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China, US Discuss LFAS in China EEZ

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During bilateral meetings on maritime safety, China asked the US to phase out surveillance activity using Low-Frequency Active Sonar near its coast.  Over the past year, there have been five incidents in which Chinese ships (Naval and fishing boats) harassed the USNS Impeccable, one of two US ships equipped with LFAS, and other Navy ships.  The Chinese object to surveillance activity within its EEZ (Exclusive Economic Zone), which extends 200 miles from each country’s coast; the US contends that such activity is only barred within the 12-mile territorial waters zone.

USNS Impeccable (US Navy photo)

USNS Impeccable (US Navy photo)

Navy survey ships were harassed five times this year by Chinese naval and civilian vessels as well as military aircraft in the South China Sea and Yellow Sea – in one case 75 miles south of Hainan island, the location of a strategic Chinese Navy base which reportedly houses ballistic missile submarines. Beijing said at the time that the unarmed Impeccable, was carrying out “illegal surveying” in its EEZ, violating Chinese and international laws. The U.S. Navy says the Impeccable is designed to detect quiet foreign diesel and nuclear-powered submarines and to map the seabed for future antisubmarine warfare purposes.

The key bone of contention is that the Chinese do not accept that the Impeccable’s activities fall under recognized right of navigation in EEZ waters; the U.N. Convention on the Law of the Sea (UNCLOS) provides for “freedom of navigation and overflight” in EEZs. It says military activities inside EEZs must be “peaceful” and must not harm the coastal state’s environment or economic resources. The U.S., which has not ratified UNCLOS, argues that the treaty permits free navigation in EEZs, while China contends that surveillance activity does not fall into the “peaceful” category. (Ed. note: Definitions of peaceful aside—though “mapping the seafloor for future antisubmarine warfare purposes” hardly sounds peaceful—the environmental effects of LFAS within China’s EEZ are likely real, though not well understood.  The US Navy has agreed not to use LFAS in or near US Marine Protected Areas; the main concern is that the intense low frequency sounds could injure very nearby animals, and, more likely, cause behavioral disturbances at greater distances, especially decreasing vocalization in large whales.)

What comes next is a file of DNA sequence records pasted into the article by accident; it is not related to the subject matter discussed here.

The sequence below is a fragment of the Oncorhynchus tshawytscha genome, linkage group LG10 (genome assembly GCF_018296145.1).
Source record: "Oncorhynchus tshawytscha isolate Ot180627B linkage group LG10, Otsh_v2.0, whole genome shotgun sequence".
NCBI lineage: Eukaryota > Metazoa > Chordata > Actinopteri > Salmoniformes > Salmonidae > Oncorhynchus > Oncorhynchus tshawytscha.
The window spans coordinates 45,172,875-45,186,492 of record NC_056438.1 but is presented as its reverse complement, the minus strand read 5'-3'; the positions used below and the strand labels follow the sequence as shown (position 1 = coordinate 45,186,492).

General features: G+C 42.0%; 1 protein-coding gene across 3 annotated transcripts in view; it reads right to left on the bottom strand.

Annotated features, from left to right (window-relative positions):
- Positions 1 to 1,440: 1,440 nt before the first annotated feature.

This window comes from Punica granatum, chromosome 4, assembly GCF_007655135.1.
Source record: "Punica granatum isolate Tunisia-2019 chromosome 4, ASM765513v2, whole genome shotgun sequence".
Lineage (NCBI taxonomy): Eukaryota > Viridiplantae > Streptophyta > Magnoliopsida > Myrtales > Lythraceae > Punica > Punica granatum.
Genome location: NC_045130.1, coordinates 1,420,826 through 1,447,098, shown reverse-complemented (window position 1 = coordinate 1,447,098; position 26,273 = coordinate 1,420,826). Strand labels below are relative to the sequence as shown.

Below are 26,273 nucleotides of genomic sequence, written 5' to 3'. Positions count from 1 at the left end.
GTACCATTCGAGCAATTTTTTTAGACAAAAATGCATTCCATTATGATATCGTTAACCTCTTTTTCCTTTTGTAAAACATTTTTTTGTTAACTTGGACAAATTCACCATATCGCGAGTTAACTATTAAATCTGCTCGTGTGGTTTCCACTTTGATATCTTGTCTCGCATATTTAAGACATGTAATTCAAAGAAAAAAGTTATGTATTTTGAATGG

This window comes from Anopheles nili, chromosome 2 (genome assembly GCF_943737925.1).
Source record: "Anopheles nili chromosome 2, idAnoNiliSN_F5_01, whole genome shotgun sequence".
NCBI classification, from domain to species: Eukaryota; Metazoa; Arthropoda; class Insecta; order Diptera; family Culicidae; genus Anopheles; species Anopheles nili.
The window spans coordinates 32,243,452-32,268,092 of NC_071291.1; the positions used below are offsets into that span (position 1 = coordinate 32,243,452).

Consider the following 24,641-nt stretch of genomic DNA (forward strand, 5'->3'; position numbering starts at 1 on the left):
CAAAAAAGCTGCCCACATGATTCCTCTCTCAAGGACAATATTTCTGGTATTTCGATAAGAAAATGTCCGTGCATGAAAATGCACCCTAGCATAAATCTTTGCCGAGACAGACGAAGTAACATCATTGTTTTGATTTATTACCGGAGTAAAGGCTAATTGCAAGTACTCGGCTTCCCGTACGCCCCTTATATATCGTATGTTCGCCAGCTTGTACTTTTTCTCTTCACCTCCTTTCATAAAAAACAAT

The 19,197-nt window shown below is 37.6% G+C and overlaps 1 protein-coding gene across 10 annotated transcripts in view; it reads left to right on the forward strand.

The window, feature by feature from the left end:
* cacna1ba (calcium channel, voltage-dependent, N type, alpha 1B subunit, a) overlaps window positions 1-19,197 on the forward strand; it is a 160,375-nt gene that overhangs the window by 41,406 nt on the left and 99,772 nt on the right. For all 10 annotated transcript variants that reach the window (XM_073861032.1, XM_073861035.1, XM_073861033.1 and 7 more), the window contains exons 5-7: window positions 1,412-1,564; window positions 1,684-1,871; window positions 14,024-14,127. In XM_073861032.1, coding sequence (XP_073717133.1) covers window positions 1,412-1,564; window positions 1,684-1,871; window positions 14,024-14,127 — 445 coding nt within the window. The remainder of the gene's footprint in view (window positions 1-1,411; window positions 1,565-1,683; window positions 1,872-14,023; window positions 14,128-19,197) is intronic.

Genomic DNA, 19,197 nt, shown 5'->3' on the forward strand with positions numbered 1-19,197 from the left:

The Chinese Defense Ministry said that “China believes the constant US military air and sea surveillance and survey operations in China’s exclusive economic zone led to military confrontations between the two sides.  The way to resolve China-US maritime incidents is for the US to change its surveillance and survey operations policies against China. Decrease and eventually stop such operations.” Susan Stevenson, spokeswoman at the US Embassy in Beijing, says the US position has not changed, citing a statement made in July by US Undersecretary of Defense Michele Flournoy that said the US “exercises its freedom of navigation while putting emphasis on taking care to avoid any unwanted incidents”.

This post is drawn from press coverage by CNSNews, Reuters,  and Bejing Review.

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